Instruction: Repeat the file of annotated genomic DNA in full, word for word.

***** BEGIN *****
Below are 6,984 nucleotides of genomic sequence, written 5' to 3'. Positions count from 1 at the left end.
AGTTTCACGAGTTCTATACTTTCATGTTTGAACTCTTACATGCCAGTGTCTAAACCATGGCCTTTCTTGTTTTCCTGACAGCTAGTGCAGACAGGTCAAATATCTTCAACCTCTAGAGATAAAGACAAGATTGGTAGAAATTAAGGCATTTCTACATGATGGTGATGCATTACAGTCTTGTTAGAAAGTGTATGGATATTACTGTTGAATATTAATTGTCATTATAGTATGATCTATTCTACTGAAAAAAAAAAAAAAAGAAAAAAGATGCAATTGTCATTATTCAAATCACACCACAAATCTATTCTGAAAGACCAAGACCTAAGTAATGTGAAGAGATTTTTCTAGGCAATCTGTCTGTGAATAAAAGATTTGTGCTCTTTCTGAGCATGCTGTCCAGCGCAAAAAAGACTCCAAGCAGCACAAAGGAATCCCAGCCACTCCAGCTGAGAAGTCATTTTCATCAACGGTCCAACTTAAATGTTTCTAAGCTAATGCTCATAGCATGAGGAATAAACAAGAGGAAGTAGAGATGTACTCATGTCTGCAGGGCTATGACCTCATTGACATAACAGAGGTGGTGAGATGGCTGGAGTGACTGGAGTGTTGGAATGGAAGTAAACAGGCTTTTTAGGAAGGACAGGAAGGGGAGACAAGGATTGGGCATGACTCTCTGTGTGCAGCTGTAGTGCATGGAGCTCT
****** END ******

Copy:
Below are 6,984 nucleotides of genomic sequence, written 5' to 3'. Positions count from 1 at the left end.
AGTTTCACGAGTTCTATACTTTCATGTTTGAACTCTTACATGCCAGTGTCTAAACCATGGCCTTTCTTGTTTTCCTGACAGCTAGTGCAGACAGGTCAAATATCTTCAACCTCTAGAGATAAAGACAAGATTGGTAGAAATTAAGGCATTTCTACATGATGGTGATGCATTACAGTCTTGTTAGAAAGTGTATGGATATTACTGTTGAATATTAATTGTCATTATAGTATGATCTATTCTACTGAAAAAAAAAAAAAAAGAAAAAAGATGCAATTGTCATTATTCAAATCACACCACAAATCTATTCTGAAAGACCAAGACCTAAGTAATGTGAAGAGATTTTTCTAGGCAATCTGTCTGTGAATAAAAGATTTGTGCTCTTTCTGAGCATGCTGTCCAGCGCAAAAAAGACTCCAAGCAGCACAAAGGAATCCCAGCCACTCCAGCTGAGAAGTCATTTTCATCAACGGTCCAACTTAAATGTTTCTAAGCTAATGCTCATAGCATGAGGAATAAACAAGAGGAAGTAGAGATGTACTCATGTCTGCAGGGCTATGACCTCATTGACATAACAGAGGTGGTGAGATGGCTGGAGTGACTGGAGTGTTGGAATGGAAGTAAACAGGCTTTTTAGGAAGGACAGGAAGGGGAGACAAGGATTGGGCATGACTCTCTGTGTGCAGCTGTAGTGCATGGAGCTCT